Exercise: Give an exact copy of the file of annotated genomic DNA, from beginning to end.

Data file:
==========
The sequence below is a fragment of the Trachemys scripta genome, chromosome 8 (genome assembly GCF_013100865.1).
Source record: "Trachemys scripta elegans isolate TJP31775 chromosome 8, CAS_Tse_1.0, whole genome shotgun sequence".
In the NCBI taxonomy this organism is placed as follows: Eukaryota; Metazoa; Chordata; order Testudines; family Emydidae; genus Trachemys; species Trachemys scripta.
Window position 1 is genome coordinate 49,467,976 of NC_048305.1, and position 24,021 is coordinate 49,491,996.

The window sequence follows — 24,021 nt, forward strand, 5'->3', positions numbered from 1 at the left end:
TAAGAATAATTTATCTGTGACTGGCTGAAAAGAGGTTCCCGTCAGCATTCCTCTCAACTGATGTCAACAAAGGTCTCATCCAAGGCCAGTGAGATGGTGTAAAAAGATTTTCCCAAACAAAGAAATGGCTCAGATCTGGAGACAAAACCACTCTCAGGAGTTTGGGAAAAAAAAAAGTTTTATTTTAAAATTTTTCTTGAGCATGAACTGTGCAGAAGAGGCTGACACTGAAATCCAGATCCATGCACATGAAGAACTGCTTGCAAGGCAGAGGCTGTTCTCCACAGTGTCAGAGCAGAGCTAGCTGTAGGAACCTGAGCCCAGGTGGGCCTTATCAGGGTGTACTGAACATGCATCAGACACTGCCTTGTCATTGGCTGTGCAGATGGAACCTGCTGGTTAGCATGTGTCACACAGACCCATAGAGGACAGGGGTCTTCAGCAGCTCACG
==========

The sequence below is a fragment of the Trachemys scripta genome, chromosome 8 (genome assembly GCF_013100865.1).
Source record: "Trachemys scripta elegans isolate TJP31775 chromosome 8, CAS_Tse_1.0, whole genome shotgun sequence".
In the NCBI taxonomy this organism is placed as follows: Eukaryota; Metazoa; Chordata; order Testudines; family Emydidae; genus Trachemys; species Trachemys scripta.
Window position 1 is genome coordinate 49,467,976 of NC_048305.1, and position 24,021 is coordinate 49,491,996.

The window sequence follows — 24,021 nt, forward strand, 5'->3', positions numbered from 1 at the left end:
TAAGAATAATTTATCTGTGACTGGCTGAAAAGAGGTTCCCGTCAGCATTCCTCTCAACTGATGTCAACAAAGGTCTCATCCAAGGCCAGTGAGATGGTGTAAAAAGATTTTCCCAAACAAAGAAATGGCTCAGATCTGGAGACAAAACCACTCTCAGGAGTTTGGGAAAAAAAAAAGTTTTATTTTAAAATTTTTCTTGAGCATGAACTGTGCAGAAGAGGCTGACACTGAAATCCAGATCCATGCACATGAAGAACTGCTTGCAAGGCAGAGGCTGTTCTCCACAGTGTCAGAGCAGAGCTAGCTGTAGGAACCTGAGCCCAGGTGGGCCTTATCAGGGTGTACTGAACATGCATCAGACACTGCCTTGTCATTGGCTGTGCAGATGGAACCTGCTGGTTAGCATGTGTCACACAGACCCATAGAGGACAGGGGTCTTCAGCAGCTCACG